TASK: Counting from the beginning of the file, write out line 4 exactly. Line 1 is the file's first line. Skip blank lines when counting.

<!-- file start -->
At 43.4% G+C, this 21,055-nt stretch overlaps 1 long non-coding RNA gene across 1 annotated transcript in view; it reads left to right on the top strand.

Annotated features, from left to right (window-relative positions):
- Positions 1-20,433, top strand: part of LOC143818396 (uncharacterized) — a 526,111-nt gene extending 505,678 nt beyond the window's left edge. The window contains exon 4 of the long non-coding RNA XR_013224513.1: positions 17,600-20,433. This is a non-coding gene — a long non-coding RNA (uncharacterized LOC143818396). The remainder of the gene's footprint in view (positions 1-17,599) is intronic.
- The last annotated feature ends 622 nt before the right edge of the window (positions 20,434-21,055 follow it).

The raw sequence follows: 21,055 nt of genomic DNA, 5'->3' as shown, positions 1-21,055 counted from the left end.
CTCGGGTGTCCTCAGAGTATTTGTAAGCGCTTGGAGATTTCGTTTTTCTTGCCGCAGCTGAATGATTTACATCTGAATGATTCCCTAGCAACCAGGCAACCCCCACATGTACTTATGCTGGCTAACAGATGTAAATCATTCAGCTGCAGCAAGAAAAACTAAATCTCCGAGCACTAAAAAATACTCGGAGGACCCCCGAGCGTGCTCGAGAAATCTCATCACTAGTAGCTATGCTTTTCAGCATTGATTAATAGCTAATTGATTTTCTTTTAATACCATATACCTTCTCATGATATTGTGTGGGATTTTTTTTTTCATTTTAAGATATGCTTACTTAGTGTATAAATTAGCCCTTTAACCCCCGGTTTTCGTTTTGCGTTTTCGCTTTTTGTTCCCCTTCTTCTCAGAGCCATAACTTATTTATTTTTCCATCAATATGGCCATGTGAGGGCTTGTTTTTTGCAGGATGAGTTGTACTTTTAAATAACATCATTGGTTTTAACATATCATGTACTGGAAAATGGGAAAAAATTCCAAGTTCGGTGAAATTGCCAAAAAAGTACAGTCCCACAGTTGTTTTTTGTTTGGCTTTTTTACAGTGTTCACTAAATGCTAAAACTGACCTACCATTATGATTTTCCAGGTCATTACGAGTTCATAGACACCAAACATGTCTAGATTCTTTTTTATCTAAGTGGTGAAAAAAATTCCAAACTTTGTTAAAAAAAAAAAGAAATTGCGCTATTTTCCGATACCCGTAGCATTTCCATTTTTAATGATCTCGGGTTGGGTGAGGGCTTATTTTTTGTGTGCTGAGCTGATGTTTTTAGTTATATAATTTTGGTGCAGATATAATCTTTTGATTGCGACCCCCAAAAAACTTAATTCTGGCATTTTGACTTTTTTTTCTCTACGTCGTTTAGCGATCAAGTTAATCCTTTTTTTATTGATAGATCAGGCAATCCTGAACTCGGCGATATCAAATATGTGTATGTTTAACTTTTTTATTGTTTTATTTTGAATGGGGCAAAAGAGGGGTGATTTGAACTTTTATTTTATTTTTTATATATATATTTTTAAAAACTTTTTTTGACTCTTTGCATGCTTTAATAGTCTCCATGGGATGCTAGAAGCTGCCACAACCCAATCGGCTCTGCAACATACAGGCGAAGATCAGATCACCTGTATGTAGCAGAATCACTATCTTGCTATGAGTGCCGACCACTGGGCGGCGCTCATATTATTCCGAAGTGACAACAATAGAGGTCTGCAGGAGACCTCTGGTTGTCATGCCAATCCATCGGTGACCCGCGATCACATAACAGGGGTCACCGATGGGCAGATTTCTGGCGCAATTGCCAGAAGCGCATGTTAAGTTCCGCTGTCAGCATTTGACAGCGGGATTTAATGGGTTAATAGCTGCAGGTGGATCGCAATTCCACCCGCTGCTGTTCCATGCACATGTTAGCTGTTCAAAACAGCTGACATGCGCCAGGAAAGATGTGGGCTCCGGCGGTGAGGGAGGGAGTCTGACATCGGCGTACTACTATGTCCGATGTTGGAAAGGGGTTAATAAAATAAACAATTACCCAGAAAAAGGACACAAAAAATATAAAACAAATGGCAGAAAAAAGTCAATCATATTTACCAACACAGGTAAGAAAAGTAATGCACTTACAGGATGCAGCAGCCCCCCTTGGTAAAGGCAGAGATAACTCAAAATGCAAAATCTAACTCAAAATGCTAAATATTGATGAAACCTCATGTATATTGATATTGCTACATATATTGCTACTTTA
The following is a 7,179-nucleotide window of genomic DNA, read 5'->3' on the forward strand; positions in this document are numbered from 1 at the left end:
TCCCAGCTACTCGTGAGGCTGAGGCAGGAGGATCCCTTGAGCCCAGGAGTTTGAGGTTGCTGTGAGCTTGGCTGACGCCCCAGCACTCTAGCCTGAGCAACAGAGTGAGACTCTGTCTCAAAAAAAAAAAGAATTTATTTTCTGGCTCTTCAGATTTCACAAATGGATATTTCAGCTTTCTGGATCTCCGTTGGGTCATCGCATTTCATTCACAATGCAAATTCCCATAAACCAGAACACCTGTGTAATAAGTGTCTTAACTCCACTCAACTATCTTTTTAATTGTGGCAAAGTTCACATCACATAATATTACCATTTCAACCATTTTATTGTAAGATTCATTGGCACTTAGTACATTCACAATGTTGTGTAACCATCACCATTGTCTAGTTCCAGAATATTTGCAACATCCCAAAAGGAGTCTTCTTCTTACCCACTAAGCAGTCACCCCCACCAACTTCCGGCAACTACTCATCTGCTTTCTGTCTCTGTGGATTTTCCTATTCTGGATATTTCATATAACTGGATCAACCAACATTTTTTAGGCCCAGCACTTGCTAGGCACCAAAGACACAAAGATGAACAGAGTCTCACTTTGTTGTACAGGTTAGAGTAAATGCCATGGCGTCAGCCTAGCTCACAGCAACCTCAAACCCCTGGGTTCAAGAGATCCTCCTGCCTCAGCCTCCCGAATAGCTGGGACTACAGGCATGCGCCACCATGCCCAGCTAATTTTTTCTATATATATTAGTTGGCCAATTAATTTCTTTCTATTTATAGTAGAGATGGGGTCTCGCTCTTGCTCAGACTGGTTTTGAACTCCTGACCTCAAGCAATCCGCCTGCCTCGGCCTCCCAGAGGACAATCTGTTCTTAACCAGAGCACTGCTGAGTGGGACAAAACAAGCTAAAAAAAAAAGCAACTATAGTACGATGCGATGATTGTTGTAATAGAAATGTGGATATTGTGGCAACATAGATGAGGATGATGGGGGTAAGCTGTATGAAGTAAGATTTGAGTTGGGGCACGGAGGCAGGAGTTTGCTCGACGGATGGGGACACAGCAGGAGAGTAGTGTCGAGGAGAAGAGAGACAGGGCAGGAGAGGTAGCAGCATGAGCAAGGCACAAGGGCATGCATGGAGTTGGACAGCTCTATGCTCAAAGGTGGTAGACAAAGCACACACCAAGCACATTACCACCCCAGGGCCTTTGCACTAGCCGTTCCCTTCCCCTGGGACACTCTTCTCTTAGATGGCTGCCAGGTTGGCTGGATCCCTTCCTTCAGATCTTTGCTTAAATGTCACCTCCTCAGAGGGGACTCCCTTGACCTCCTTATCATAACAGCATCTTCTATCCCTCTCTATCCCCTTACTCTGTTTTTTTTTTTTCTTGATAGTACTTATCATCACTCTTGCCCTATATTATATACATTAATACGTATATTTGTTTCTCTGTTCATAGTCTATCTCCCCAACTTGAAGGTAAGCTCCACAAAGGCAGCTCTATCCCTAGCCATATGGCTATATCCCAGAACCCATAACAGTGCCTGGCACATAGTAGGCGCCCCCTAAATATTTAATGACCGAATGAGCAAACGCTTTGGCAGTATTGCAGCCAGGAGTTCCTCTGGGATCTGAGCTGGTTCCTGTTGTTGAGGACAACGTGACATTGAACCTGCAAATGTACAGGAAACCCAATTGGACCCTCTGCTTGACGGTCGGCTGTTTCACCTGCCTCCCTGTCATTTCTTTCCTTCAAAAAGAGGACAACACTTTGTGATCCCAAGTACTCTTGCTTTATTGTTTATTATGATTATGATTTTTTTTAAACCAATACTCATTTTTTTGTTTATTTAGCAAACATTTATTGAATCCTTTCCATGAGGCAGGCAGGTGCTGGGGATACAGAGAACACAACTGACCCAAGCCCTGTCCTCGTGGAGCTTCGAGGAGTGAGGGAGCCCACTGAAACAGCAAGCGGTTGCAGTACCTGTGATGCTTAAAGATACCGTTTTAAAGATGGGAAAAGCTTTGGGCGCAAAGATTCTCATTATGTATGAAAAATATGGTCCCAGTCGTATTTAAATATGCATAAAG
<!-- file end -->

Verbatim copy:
- The last annotated feature ends 622 nt before the right edge of the window (positions 20,434-21,055 follow it).